Making hay while the sun shines.

I’ve spent the last week up in the beautiful Barossa Valley. Before driving up there , I had notions that there would be plenty of vineyards but that was the extent of my prior knowledge. I had not been up there since I was a child so there were no preconceptions of what type of shots I would like to take. The “excuse” for the trip was a work conference whose focus was clinical practice improvement. I thought that I would have plenty of time and daylight on either end of the day to take some pictures and explore but as luck would have it, two things intervened. First of all, the conference was intense ; 8 hours a day intense with dinner presentations as well. Secondly, the weather was the type that made farmers smile rather than photographers. By that, I mean constant rain and haze for 3 of the days. Nonetheless, I did venture out a little and skipped some of the provided free meals to stay out  and about! The following represent some of the contrasting conditions .

Tanunda Lutheran Church in the rain

Tanunda Lutheran Church in the rain

Jacobs Creek

Jacob's Creek vintage

The conference was located at the Novotel Barossa, a great resort facility near the town of Rowland Flat (10 minutes from Tanunda). The nearest winery whose name I could recognise was Jacob’s Creek – sponsor of the Tour Down Under cycling extravanganza. There were periods of breakthrough light that allowed images of the sprawling vineyards.

Sculpture Park , Mengler's Hill

Sculpture Park , Mengler's Hill

At dawn on Tuesday , I thought I would find a vantage point and try to take an image of the beauty light over the vines. After scouting the maps, I picked Mengler’s Hill with its sculptures as a potential site and waited out the predawn. Signs were not good – drizzle while driving, not a star in sight. Instead of panoramic views with the sky as a feature, I opted to take some pictures of the rather strange statues in the area such as the one above. Shortly after 7am, it was time to head back to get ready for 10- hours of quality improvement lectures ……ouch.

There’s something about hotels that prevents me from sleeping well. Whether it be the unfamiliarity or the lack of blackout blinds that I am now so accustomed to, I’ll never know. It means that I am awake well before dawn and so, taking advantage of that, I decided to try shooting star trails. I quickly learned that when taking 15 minute exposures, you should really bring something along to help occupy the time – a hammock? a book and a torch? Composition in pitch black is also an interesting experience. The following image was the immediate result and a platform from which I will try again and again in the future!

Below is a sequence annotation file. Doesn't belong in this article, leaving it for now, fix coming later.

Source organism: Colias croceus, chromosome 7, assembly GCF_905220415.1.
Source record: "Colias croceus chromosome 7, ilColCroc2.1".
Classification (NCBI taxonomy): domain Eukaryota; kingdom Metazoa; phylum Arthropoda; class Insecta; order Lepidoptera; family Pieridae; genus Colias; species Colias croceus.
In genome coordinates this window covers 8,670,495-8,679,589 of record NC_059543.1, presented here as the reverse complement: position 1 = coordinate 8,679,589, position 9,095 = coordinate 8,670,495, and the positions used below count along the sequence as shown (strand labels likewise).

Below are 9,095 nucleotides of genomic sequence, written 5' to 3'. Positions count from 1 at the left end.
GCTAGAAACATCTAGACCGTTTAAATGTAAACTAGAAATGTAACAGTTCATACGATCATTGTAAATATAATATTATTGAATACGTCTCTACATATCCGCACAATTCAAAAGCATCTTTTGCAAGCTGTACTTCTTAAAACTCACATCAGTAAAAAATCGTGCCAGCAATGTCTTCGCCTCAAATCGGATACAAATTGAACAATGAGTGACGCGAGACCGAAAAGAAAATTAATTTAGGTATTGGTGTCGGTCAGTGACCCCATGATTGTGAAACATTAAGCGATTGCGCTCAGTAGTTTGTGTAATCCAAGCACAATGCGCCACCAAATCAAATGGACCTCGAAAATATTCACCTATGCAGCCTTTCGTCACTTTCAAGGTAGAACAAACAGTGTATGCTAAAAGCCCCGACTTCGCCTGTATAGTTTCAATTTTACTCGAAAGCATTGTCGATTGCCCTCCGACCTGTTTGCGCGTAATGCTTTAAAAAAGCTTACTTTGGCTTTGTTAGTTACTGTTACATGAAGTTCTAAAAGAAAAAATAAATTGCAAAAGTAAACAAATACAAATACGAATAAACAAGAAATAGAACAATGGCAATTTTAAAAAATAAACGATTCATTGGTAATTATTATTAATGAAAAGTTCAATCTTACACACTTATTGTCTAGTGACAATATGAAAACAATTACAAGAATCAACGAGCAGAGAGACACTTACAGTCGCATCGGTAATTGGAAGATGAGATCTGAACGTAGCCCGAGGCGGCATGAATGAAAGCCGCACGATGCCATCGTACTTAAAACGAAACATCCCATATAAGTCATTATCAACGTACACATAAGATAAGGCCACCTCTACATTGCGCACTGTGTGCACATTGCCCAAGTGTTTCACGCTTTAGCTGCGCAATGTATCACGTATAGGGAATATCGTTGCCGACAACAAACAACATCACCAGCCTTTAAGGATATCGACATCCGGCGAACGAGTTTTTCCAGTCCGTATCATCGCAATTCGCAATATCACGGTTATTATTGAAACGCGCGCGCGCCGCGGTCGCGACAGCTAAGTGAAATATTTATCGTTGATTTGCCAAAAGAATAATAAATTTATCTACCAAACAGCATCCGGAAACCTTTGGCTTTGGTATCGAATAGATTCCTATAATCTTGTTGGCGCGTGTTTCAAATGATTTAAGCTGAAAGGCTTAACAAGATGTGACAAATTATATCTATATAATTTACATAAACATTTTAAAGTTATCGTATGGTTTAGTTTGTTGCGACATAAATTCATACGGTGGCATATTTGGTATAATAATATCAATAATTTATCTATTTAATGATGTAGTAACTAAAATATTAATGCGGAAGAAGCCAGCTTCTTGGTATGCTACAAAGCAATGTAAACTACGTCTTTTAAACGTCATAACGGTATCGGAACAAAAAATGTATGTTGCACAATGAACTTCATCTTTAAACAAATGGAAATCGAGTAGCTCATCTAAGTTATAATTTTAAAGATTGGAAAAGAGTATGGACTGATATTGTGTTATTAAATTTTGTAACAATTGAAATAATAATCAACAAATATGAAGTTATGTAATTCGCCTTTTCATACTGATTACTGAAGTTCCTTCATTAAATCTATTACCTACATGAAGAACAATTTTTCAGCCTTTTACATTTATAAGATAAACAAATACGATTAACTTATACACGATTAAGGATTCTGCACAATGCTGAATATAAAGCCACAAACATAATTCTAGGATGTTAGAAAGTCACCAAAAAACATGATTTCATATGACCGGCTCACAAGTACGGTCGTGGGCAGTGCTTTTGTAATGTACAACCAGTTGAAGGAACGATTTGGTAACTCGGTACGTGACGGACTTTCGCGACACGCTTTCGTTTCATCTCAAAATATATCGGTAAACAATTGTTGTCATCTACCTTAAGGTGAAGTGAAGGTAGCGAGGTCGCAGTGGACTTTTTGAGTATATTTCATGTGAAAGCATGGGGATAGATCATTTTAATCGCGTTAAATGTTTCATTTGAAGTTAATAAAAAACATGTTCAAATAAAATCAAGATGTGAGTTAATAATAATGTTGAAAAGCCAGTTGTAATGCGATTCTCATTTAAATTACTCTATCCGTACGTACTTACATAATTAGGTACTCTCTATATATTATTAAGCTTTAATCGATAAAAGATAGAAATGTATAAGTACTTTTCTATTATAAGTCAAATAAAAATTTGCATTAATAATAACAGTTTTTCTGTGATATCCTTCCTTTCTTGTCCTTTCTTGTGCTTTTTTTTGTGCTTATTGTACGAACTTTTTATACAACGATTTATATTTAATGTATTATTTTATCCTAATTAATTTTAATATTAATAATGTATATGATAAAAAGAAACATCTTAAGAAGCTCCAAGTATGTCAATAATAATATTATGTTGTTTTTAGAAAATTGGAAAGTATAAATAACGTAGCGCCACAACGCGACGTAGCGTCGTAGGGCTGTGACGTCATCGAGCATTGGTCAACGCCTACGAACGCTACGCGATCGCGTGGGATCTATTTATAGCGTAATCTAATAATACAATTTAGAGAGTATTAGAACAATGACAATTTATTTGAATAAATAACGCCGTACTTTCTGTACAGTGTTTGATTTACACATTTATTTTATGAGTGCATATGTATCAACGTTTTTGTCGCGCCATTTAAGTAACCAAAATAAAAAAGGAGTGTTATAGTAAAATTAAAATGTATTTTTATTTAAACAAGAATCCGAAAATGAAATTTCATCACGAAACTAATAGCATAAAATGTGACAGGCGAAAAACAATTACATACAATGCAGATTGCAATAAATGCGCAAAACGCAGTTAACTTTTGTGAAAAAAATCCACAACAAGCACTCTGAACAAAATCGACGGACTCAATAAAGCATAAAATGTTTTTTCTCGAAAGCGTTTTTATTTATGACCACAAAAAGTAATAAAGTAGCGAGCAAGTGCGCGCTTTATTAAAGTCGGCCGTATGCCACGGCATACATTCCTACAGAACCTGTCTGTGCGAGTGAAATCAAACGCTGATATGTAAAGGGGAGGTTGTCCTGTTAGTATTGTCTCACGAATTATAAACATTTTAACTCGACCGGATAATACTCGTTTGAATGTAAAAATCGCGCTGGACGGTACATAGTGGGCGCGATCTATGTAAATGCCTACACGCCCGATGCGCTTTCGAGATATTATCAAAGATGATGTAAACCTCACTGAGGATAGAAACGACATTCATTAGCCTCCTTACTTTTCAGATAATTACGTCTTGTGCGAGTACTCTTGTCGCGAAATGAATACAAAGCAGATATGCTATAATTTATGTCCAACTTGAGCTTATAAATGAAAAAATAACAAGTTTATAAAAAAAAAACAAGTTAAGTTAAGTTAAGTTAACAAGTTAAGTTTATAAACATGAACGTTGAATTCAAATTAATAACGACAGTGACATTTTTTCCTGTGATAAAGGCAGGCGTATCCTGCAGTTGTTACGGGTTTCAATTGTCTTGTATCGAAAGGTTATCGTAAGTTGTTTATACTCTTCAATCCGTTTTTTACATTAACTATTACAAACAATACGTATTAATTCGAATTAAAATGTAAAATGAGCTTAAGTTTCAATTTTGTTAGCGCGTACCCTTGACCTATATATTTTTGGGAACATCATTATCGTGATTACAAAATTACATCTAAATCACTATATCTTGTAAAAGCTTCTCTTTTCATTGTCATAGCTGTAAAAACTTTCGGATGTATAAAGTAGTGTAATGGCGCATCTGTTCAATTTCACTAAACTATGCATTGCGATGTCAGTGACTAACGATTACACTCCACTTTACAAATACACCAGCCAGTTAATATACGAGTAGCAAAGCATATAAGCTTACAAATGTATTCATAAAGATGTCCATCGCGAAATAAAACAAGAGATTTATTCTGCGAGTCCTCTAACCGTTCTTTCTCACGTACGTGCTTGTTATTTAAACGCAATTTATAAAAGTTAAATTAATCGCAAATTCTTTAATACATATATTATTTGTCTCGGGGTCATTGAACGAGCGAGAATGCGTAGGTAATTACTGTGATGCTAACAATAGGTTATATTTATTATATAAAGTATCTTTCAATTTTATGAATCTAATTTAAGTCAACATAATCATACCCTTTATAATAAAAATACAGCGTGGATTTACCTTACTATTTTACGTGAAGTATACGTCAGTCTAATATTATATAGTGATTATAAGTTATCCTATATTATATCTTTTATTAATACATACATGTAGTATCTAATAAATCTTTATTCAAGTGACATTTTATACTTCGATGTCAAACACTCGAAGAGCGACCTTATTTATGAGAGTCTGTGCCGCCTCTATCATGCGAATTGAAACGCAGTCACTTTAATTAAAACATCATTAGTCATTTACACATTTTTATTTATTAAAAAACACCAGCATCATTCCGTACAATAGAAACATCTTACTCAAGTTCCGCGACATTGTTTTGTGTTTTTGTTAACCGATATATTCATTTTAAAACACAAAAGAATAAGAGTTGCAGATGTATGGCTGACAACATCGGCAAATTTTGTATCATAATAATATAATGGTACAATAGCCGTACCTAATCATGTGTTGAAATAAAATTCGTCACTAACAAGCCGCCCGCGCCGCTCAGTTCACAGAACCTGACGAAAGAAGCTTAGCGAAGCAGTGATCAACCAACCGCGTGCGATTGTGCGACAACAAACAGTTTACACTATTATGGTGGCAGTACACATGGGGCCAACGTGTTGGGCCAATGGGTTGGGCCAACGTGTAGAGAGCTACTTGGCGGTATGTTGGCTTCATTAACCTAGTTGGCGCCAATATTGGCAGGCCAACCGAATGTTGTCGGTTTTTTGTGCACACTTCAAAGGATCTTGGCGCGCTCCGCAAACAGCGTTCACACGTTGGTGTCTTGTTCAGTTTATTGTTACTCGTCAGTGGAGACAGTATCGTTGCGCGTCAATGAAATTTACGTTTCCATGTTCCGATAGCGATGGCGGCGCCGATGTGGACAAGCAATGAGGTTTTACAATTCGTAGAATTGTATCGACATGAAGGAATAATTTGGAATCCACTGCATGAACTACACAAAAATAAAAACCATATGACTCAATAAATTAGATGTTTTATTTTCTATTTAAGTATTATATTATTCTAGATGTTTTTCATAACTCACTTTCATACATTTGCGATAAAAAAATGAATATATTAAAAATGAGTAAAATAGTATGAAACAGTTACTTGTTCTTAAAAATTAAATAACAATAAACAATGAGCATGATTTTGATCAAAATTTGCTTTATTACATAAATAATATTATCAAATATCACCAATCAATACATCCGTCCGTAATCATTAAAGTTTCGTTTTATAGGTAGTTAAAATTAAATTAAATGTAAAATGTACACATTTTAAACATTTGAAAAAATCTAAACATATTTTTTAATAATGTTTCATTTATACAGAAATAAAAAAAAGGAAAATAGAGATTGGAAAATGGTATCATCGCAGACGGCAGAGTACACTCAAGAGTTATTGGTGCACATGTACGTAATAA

Starfall Rowland Flats

Starfall Rowland Flats

Wednesday was a chance to refresh back in Adelaide as I needed to be back in town for work commitments on Thursday morning.  Ironically, the weather improved the further I drove in to the city! Along the way, I dropped by the whipering wall in the southern Barossa and appreciated the views along the scenic Gorge road route.  Thursday at the conference was really the last day for serious lectures as such. The weather had fined up significantly and so in the late afternoon, I picked some random back roads to see if there were any unoccupied fields. After scouting some fenceless fields while avoiding some rather suspicious looking sheep, I settled down in one particular field and waited for the dusk light to show its hand. Hay bales, fallow, dirt and the cool clean air were my friends for the evening and I certainly appreciated it over the drunken revel that was taking place back in the hotel to finish off procedings for the conference.

Hay Bales at dusk near Tanunda

Hay Bales at dusk near Tanunda

That sums up a week in the Barossa ; a great place for agricultural photography and definitely worth a revisit as I did not enter a single winery or chateau.


Posted on March 12, 2009, in M&D Corner, Photography, South Australia. Bookmark the permalink. 5 Comments.

  1. Hey, How do you compose the star trail shoots? put the camera to bulb mode and hold the shutter ? is there a remote that does this?

  2. Absolutely right! Buy a remote switch/cable release (same thing) – it lets you ‘lock’ down the shutter button, essentially. Then you can leave it for however long you need, come back, unlock it and Voila! You have a pretty picture. =)


  3. Any remote switch you would recommend ? the canon ones? ( there is the basic and advanced (time laps)one both seem very highly priced).

    I saw some of your photos on flikr that uses GND Filters, I have been trying to understand them, but not getting alot of luck, where would you normally use them.

    I’m having really hard time trying to find a 82mm GND Filter that would fit my 16-35mm F2.8L II.


    PS: Sorry for all the questions, just abit of a n00b in landscape photography

  4. we don’t have any experience outside of the canon remotes but make sure that if you do get one, it has a lock. Ours are the Rs80N3 ones.
    We don’t have a 16-35 ( yet ) but looking into it, I’m told that the only GND filters with holders and sizes that fit are the Lee system ones.
    Good luck! let us know if you find anything that works well – we’re still imagining what shots at 16 look like 😛


  5. Hi,

    Thanks for you advice, if you are planning to buy a canon wide zoom you should get the 17-40mm F4L. I use to have that and I regret selling it. its sharper at both ends wide and stopped down. alot cheaper also. and its 77mm Filter 😛 but its not weather sealed but who cares 😛

    or go for the 14mm F2.8L II but that kinder exp. never tried wouldn’t know.

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